Friday, March 26, 2010

The B-Daddy Channel

Today's video is something near and dear to my heart as a former submarine sailor and a bit of a companion piece to the article below. There is a saying in the force that there are two kinds of ships, submarines and targets. Here is some footage explaining why we think that way.

And a little more video from the Aussies:

To quote P.J. O'Rourke, "Now that's the way to waste the taxpayers dollars."

Submarines once, submarines twice....
Ok, we won't go there, this is a family friendly blog.


  1. I was surprized the destroyer didn't immediately sink.

    Also, this provides a great artificial reef for wildlife and wreck divers.

  2. 'Dawg, I think that was the idea. Hey those ships are pretty big, so if the shot doesn't hit dead center and rupture the keel, it will keep floating. Also, that destroyer was very light, you can see how in the water it was riding.

  3. As an old surface sailor, this is a sad reminder of a picture of my old ship (USS Cabildo - LSD-16) before her trip to the deep-six, stripped and denuded and showing the entry "wounds" of Harpoon missiles as she, like the Fife, struggled to do her "duty" of staying afloat as long as she could. Yep, call me sentimental in anthropomorphizing our ships. But they were our homes and the places in which we's hard to see them just as "targets". ;-)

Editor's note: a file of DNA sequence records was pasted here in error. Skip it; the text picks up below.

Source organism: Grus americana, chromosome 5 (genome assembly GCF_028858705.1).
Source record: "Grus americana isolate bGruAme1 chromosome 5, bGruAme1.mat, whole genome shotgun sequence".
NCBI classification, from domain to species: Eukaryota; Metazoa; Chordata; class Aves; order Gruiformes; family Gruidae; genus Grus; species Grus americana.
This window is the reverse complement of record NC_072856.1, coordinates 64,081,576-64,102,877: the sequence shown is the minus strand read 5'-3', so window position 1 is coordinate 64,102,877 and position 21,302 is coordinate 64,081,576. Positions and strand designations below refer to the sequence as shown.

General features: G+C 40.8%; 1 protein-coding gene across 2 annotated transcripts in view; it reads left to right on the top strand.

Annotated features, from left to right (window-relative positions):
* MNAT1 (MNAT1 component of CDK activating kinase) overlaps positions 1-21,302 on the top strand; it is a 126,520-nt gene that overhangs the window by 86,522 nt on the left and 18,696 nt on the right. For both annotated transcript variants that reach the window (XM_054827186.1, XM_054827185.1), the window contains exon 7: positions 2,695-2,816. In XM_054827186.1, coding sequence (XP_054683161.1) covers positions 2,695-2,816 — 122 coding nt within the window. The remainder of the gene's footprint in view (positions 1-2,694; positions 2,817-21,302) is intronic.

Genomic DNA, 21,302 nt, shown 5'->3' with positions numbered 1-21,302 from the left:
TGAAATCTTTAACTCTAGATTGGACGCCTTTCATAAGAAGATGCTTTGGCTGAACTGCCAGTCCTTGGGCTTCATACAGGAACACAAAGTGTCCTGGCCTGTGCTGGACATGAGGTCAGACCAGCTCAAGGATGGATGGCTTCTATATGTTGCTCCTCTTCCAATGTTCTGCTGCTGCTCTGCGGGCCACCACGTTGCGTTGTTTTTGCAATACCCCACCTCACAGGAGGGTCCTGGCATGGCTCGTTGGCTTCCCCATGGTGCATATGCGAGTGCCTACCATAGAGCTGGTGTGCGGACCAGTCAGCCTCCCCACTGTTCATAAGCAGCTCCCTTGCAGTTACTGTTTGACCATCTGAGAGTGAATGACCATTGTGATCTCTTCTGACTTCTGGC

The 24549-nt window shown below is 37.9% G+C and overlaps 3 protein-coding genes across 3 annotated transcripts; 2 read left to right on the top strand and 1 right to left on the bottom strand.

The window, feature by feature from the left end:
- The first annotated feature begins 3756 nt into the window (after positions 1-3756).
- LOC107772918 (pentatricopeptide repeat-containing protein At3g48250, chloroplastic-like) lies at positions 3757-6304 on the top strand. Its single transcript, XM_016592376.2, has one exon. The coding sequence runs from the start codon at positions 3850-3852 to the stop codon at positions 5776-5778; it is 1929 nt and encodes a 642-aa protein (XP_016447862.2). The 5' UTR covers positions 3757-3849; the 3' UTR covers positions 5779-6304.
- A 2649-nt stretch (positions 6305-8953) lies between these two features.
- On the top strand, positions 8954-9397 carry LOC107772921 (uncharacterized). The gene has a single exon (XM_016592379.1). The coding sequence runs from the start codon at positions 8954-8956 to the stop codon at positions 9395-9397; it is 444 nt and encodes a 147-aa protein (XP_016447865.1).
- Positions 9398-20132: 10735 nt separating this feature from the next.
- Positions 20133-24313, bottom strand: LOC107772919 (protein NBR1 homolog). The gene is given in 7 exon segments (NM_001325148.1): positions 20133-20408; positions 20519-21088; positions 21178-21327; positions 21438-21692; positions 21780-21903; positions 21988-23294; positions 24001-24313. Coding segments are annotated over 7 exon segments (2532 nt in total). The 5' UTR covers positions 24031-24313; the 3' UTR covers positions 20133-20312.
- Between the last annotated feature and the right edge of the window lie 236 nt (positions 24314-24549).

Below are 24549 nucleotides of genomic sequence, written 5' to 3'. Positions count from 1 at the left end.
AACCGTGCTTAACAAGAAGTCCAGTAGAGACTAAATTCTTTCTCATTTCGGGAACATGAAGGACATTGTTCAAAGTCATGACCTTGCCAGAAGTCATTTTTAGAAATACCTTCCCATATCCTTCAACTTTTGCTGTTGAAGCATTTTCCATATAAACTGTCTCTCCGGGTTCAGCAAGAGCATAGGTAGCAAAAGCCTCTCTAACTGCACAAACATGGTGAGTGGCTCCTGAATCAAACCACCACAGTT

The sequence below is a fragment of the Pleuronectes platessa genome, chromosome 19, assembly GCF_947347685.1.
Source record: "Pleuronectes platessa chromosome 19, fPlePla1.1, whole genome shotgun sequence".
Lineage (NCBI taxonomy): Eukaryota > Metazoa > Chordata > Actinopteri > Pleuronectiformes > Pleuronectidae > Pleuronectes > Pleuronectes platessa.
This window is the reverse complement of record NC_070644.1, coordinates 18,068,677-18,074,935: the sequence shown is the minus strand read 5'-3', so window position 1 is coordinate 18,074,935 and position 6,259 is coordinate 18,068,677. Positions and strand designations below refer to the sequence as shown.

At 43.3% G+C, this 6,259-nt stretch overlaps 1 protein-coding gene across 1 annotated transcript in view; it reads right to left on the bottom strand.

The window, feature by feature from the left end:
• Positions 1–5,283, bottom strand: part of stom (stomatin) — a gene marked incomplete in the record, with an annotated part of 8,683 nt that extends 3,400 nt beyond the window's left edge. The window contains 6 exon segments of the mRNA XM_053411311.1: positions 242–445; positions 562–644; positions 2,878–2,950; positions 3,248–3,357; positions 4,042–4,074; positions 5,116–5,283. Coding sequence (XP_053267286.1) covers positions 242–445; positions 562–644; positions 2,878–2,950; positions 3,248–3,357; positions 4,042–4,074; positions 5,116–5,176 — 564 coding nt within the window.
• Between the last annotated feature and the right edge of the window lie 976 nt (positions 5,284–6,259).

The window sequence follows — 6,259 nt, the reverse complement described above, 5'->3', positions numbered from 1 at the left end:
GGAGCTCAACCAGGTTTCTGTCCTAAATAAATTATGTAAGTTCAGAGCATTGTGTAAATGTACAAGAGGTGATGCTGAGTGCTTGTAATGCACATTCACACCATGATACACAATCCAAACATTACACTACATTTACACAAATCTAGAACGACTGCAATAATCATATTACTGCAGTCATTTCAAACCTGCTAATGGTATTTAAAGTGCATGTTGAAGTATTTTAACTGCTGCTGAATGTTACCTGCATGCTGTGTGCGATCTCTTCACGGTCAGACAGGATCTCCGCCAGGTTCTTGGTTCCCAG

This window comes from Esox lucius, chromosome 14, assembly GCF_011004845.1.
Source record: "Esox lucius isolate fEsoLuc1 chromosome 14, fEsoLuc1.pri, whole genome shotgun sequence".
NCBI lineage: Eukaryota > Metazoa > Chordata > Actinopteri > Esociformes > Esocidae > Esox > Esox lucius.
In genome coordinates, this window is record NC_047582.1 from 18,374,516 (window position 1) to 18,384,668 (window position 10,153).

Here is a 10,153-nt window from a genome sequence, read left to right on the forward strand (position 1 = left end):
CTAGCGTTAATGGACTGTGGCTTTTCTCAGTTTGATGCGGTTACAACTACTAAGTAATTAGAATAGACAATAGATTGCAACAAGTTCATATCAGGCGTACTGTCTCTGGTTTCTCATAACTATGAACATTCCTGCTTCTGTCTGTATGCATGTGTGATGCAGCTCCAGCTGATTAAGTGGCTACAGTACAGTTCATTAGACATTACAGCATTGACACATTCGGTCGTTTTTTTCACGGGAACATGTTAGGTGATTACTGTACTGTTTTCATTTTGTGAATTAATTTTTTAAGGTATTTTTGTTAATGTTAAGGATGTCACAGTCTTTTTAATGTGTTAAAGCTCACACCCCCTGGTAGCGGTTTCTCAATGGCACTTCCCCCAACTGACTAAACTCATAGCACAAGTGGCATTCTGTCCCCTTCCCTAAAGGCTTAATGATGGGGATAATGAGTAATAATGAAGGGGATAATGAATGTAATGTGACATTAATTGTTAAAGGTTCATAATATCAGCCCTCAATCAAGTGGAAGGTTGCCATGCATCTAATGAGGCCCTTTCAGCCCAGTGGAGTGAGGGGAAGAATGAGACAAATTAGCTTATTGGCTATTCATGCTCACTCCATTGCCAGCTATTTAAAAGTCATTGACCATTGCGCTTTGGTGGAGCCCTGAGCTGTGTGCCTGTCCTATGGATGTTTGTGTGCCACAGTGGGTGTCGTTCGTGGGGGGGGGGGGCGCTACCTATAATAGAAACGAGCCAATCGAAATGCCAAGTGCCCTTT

4. Mr. Carrier,
    Thanks for your service. It's hard to see them go down, though I was Army. The time served and the relationship with the sailors on board seems like such a waste to have it go down in such a manner.

  5. Spearcarrier, understand the affection. Hope I didn't offend.

  6. No offense taken...;-)...there's always room for a little inter- (and intra-) service rivalry. But when the chips are down we are all wearing the same uniform, and defending the same Constitution. Submarines once, submarines twice..............;-D

  7. A good friend of mine served on a destroyer that was later broken up and scrapped. As I see it, for a brave ship that did her duty for decades a resting place on the bottom of the sea is a better fate than being turned into cars and cans...